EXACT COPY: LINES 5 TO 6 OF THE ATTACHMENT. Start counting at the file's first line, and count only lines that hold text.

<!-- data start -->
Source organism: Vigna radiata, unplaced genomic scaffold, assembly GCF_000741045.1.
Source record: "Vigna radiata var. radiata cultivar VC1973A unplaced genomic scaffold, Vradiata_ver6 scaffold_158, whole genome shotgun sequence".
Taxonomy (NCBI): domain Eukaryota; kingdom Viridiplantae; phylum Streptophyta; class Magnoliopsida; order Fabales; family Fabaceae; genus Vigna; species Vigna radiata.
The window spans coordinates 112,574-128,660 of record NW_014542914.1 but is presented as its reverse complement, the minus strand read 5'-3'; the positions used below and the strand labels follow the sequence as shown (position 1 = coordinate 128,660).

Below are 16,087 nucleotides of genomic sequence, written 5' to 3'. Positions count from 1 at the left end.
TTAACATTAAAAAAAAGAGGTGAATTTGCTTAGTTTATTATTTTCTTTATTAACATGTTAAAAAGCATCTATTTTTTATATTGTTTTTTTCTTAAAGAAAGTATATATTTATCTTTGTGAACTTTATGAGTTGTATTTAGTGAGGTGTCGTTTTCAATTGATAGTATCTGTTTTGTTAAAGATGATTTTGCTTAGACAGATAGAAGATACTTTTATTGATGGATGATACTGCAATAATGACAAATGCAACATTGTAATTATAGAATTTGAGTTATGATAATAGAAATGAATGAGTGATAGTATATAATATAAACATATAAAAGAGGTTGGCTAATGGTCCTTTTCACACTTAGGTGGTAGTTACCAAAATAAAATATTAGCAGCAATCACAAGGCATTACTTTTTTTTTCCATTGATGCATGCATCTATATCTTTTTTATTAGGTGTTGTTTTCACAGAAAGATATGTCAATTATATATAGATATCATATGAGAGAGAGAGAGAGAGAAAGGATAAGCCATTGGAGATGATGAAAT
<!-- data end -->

Below are 16,087 nucleotides of genomic sequence, written 5' to 3'. Positions count from 1 at the left end.
TTAACATTAAAAAAAAGAGGTGAATTTGCTTAGTTTATTATTTTCTTTATTAACATGTTAAAAAGCATCTATTTTTTATATTGTTTTTTTCTTAAAGAAAGTATATATTTATCTTTGTGAACTTTATGAGTTGTATTTAGTGAGGTGTCGTTTTCAATTGATAGTATCTGTTTTGTTAAAGATGATTTTGCTTAGACAGATAGAAGATACTTTTATTGATGGATGATACTGCAATAATGACAAATGCAACATTGTAATTATAGAATTTGAGTTATGATAATAGAAATGAATGAGTGATAGTATATAATATAAACATATAAAAGAGGTTGGCTAATGGTCCTTTTCACACTTAGGTGGTAGTTACCAAAATAAAATATTAGCAGCAATCACAAGGCATTACTTTTTTTTTCCATTGATGCATGCATCTATATCTTTTTTATTAGGTGTTGTTTTCACAGAAAGATATGTCAATTATATATAGATATCATATGAGAGAGAGAGAGAGAGAAAGGATAAGCCATTGGAGATGATGAAAT